I want to address this blog to the survivors who are newly out of the life and not sure where they’re stepping yet. To the survivor who is out, but on a roller coaster of highs, lows, and insecurities. To the survivors who understand how faith works and the ones who don’t.
I’m talking to the people of faith here, all the ones who know: for the people who wonder and the people who HOPE that somebody is listening.
This is the story of how I built my faith early on, exiting the life, and trying to get my footing in a completely foreign world. It was like I was in Rome and I was doing my best to act Roman and fit in with the natives, but in actuality, my dress, my mannerisms, my language, my thinking, my understanding, and everything about me was more at home in another galaxy. Nevertheless, I tried and took heed of a piece of advice someone once gave me: Act as if! Fake it till you make it!
And since all my game plans had failed me, I decided to throw myself into this role of high moral Christianity all the way. I went into it wholeheartedly, taking on the role: role-playing is something I had done before!
In my church, the sacrament of communion is a ritual reenactment of Jesus’s Last Supper where he instructs his followers to eat broken bread and drink wine or water in remembrance of his promises he kept to us in the Garden of Gethsemane and on the Cross. It was at the Garden of Gethsemane and on the Cross that he showed us that he knew all of our pain and that he could bear it for us. So in the exchange of bread and a sip of water, I gave him my trust. I gave him a promise back…
My promise each week was that I would not sell my body and I would not allow anyone else to sell my body for any reason. Somehow, I trusted Jesus that he would provide—that for the next week, with no selling of my flesh, I would have a roof over my head, food on my table, and a safe place to be. There is no peace or happiness without security.
That was my covenant, my own promise to God from myself.
Somehow, not only did I have the bare minimum, I had my own house. An adorable little blue house with wood floors, trees in the yard, and even a cat. I worked a call center job I had to take the bus to and was not making enough to pay rent, utilities, and food, yet somehow each month all those amenities and blessings were met and taken care of.
I remember once when I was destitute (again) and I got a doorbell-ditch. The bell rang and when I opened the door, there were paper hearts taped to the windows and doors with messages of love and encouragement, and a fifty-pound bag of cat food—my immediate necessity for my sweet pet!!—on my step. This blessing came after someone at church heard me joke that I was ready to stand by the freeway entrance holding a cardboard sign that said WILL WORK FOR CAT FOOD!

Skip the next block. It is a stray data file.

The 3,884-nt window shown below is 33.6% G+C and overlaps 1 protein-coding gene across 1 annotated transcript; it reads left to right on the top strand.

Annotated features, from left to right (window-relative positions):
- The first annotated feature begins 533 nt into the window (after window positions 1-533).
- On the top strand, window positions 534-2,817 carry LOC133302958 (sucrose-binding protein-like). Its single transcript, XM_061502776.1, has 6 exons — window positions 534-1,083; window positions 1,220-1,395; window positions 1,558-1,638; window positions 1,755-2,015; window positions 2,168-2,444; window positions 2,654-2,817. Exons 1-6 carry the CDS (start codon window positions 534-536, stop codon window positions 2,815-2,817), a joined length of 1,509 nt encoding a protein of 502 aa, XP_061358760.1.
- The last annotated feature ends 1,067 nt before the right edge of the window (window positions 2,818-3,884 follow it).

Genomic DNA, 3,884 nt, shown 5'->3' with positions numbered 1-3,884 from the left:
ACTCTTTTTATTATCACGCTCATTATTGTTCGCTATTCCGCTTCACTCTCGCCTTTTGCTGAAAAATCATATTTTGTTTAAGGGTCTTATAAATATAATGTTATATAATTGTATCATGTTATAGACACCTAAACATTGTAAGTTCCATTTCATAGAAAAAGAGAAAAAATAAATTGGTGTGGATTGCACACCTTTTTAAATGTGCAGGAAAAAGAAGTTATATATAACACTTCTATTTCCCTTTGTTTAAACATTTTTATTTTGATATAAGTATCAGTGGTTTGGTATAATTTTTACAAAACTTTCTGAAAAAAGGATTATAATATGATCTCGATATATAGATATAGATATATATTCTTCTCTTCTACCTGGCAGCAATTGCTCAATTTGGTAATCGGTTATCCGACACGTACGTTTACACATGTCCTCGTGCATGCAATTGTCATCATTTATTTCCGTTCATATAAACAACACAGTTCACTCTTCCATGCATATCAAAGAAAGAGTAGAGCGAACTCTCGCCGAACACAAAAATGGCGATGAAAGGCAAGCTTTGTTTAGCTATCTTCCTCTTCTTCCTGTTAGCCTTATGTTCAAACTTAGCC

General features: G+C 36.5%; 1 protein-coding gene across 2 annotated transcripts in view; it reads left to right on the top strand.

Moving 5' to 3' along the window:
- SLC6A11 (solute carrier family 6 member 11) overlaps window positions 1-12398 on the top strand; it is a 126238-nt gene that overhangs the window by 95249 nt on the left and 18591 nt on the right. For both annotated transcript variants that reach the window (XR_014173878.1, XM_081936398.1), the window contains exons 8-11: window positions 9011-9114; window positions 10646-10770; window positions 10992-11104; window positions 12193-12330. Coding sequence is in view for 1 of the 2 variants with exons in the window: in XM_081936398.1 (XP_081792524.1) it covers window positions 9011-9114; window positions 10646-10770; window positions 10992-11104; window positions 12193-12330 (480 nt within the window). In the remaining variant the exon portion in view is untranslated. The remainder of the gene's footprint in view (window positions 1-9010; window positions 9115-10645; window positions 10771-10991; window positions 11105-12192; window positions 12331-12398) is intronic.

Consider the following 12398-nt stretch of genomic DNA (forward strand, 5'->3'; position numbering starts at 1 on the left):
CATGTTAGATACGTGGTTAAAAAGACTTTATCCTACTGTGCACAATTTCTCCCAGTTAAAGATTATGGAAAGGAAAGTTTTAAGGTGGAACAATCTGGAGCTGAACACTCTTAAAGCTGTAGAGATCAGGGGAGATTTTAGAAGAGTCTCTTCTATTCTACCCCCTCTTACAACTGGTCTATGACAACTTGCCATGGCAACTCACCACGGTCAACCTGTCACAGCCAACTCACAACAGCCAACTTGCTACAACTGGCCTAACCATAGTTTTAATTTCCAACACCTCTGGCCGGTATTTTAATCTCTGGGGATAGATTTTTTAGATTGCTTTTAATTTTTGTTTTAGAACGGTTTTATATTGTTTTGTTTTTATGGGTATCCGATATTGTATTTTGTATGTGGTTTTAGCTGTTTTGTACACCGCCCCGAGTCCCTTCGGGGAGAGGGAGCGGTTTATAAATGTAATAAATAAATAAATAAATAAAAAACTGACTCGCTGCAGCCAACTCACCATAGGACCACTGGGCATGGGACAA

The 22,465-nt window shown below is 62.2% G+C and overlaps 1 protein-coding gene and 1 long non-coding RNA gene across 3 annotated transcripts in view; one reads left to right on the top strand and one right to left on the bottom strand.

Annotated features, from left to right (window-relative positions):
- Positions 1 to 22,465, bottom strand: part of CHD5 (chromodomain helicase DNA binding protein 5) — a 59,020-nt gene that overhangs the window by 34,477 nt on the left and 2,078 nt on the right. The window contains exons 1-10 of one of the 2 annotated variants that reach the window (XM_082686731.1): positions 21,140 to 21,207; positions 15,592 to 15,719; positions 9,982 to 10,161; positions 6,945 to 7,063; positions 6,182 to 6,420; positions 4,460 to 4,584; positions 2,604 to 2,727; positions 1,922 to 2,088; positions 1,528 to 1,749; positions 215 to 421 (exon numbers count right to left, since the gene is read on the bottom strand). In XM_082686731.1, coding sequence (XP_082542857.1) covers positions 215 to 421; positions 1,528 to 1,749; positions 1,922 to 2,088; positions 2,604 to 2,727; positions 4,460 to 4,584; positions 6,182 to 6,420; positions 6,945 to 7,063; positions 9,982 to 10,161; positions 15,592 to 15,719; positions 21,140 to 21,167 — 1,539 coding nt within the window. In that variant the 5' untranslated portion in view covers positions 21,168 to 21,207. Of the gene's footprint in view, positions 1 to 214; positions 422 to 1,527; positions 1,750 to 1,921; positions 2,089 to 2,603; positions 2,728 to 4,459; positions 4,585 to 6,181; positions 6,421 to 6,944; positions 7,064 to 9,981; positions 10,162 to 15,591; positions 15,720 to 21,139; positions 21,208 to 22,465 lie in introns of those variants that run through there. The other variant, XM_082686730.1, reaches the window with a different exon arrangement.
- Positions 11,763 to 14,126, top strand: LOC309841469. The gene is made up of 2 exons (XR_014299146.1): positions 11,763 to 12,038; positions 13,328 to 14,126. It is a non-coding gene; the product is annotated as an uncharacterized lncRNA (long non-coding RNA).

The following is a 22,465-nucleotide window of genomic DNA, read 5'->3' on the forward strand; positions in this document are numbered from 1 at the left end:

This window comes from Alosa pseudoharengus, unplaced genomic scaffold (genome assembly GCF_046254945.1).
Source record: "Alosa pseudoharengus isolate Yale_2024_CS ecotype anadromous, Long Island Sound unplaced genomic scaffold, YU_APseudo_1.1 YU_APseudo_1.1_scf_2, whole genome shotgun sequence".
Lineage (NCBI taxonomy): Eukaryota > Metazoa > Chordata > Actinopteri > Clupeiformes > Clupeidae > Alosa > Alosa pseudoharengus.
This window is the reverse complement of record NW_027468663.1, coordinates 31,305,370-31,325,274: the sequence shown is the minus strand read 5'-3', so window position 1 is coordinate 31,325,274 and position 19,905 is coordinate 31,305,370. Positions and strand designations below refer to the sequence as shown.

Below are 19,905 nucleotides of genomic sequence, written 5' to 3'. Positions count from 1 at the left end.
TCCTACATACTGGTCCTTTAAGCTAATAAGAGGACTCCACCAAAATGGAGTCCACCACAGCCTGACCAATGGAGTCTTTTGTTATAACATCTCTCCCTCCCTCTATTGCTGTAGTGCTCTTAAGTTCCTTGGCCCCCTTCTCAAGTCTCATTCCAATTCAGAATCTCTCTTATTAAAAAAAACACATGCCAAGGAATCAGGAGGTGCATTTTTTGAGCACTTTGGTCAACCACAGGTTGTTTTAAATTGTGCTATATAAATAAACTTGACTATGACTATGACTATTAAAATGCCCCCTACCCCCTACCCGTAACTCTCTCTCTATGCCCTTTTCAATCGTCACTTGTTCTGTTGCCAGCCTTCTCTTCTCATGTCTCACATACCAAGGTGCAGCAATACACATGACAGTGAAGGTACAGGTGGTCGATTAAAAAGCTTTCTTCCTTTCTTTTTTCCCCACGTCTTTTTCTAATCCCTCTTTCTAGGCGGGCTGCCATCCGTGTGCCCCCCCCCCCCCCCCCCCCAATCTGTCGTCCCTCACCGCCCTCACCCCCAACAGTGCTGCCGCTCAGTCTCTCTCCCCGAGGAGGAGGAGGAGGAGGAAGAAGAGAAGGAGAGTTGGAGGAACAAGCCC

It was a joke, but it was my need and my real worry at the time and some kind soul took it seriously enough to be God’s hands for that moment.
I know that real evil exists and can seem overwhelming for new faith.
I know that are wars in the world and people who say, “where is God for those that suffer?” This question is an old philosophy question and it’s a hard one. There are no easy answers, but I know there can be a comfort. I have felt it. I know that it sounds trivial that God cares about my cat, but after a dear friend’s teenage son just passed away from a long illness, it seemed unfair to have faith in God. During this time, something I learned is that one way to avoid the bitterness of the sad situations where God seems to let us down is to think of the ways in which he doesn’t and to think of the different ways he works through mere mortal individuals. For example, if people want to have a war, he won’t stop them, but he might bless someone who suffers because of it, especially when they ask and stand ready to receive comfort.
God will not force anything. If we let him in, I have faith he will come in. It may not be the way we expect, but God is ready to meet us where we are if we’re willing to do the work to meet him.
Of course, when I took on this role playing scenario I made lots of changes in my life. I became a lay minister, visiting the women I was assigned to and doing what my church leaders asked me to do to serve others. I took on a low-paying regular-life job. I quit hanging out with people (both in person and online) I knew could drag me back down.
Most importantly though was the meeting I had every week during communion—a sacrament between myself and God. I showed up every week because I knew I had to recommit my life to him. And when I recommitted my life to him every week, he showed up too. This step of faith was important to me.
One week at church I sat next to someone I had not sat by before. She was younger than me and had been born into the faith. She said to me, “You shouldn’t take this sacrament since you haven’t been baptized yet. I mean you CAN it won’t hurt anything, but it can’t MEAN anything to you….” She expressed this to me because it is what she had been taught. As she held out the tray containing the bread, I looked in her eyes and said, “You have no idea how much this means to me.” I had built a testimony of faith and had seen it work in my life.
I kept coming on Sundays.
I have since been baptized and I continue to take the sacrament. And each week I make the covenant once again to not sell my body. Imagine how that covenant has grown; not only do I have a place to stay, but it is a safe house for others too. I have security. I have food on the table and I still have my cat.
Life is good and I have faith that it will only get better!
Laurin Crosson is the founder and director of Rockstarr Ministries. She runs a safe house and specializes in assisting in escape for victims still under pimp control. Laurin is a proud graduate of RBI and is grateful for their ongoing support.